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Cold Weather and Hard Ground

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It’s hard to imagine anyone more ready for the onset of warm spring weather than folks working in the field. Sub-freezing temperatures wreak havoc on a drilling operation. The engines don’t run right. The drilling fluid constantly freezes. Production slows to a trickle. The crews spend most of their day either warming up equipment in the morning or winterizing it before night falls.

Ellingson crews wrapped up a challenging river crossing in the upper midwest last month. Not only did this particular job feature sub-zero temperatures common in that part of the country in February, but the formation included shales and gravels with relatively soft overburden.

Challenging Conditions Require Big Rig

The project involved a 12″ gas line relocation 730ft across a river. Although that doesn’t represent a particularly long shot, Ellingson mobilized a 210,000lb drill to address the challenging geology anticipated below the alluvium.

The crew utlized a magnetic steering sytem along with a 6-3/4 mud motor to complete the pilot hole. A single ream pass opened the bore up to it’s final 18″ diameter. After swabbing the bore, crews pulled the pipe back from exit with a single mid-weld.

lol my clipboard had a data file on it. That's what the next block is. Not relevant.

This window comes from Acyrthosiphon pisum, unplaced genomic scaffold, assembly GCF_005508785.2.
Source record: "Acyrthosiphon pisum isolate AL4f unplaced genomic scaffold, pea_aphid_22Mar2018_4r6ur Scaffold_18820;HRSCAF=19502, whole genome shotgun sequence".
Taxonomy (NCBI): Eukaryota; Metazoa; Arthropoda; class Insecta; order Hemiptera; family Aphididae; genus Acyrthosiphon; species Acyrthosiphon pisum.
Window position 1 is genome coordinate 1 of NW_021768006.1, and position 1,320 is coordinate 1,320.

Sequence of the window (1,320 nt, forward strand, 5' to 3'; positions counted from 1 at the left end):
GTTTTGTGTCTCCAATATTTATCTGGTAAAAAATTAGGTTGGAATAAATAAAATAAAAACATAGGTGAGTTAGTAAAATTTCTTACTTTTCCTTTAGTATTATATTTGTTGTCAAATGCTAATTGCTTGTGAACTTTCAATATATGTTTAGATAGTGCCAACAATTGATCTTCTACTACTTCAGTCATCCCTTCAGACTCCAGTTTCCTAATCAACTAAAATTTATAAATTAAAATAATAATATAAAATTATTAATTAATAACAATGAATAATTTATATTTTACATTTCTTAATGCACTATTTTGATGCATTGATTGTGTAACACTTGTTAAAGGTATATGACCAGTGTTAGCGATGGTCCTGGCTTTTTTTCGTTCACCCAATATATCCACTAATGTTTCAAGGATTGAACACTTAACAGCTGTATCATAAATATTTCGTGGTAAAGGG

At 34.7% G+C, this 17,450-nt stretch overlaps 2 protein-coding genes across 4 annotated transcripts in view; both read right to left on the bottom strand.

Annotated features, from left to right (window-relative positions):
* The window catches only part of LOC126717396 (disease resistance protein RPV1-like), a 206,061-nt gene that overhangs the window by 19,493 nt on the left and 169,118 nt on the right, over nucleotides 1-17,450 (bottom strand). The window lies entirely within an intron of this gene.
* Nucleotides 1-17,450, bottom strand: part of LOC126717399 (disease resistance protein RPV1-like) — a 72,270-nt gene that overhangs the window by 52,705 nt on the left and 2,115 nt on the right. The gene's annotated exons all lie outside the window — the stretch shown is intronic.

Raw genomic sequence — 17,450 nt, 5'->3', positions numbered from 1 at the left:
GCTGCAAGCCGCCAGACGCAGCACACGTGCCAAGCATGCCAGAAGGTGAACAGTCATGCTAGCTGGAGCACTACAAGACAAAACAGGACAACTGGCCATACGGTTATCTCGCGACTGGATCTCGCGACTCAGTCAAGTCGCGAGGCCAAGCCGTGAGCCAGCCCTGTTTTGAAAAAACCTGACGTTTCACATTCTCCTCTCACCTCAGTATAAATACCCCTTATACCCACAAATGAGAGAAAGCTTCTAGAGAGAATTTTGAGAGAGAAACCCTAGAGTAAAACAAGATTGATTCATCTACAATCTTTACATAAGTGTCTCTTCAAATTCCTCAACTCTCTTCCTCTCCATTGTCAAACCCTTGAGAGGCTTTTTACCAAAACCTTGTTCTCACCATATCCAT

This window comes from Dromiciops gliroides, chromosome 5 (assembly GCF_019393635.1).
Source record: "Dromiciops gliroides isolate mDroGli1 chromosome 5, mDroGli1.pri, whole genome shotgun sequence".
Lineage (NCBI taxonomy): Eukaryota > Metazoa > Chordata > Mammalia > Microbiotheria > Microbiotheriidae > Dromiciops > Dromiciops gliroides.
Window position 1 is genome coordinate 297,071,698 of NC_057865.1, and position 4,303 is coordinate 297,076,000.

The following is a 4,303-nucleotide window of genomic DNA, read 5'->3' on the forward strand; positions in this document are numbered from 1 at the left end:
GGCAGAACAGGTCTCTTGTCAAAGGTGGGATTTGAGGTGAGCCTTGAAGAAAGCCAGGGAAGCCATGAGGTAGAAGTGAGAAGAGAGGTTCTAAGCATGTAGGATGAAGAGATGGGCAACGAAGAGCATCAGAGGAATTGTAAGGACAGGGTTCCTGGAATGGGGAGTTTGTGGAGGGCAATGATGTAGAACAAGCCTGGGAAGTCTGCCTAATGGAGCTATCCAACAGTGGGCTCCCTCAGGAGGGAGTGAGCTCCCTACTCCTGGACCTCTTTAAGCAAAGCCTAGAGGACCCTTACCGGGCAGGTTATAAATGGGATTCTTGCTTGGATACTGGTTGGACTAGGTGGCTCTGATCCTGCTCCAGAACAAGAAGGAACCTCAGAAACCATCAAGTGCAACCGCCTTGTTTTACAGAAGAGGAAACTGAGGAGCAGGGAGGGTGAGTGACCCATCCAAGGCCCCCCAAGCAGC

plan view of gas line relocation river crossing

Fig 1. – plan view of gas line relocation river crossing

The crews ran full-time propane heaters within equipment tents to keep mud flowing and engines running.

Thanks to thoughtful preparations and hard work, the field crews made quick work out of what could have easily turned into a headache of a project. In less than a calendar week the gas line was installed to full length and the crew demobilized without incident or injury.

Of course, we’d prefer to never have to work in the cold or drill in hard ground. But it’s not always up to us. Thankfully warmer weather is on the horizon, so the next time we run into shale and gravels we won’t also be dealing with freezing conditions.


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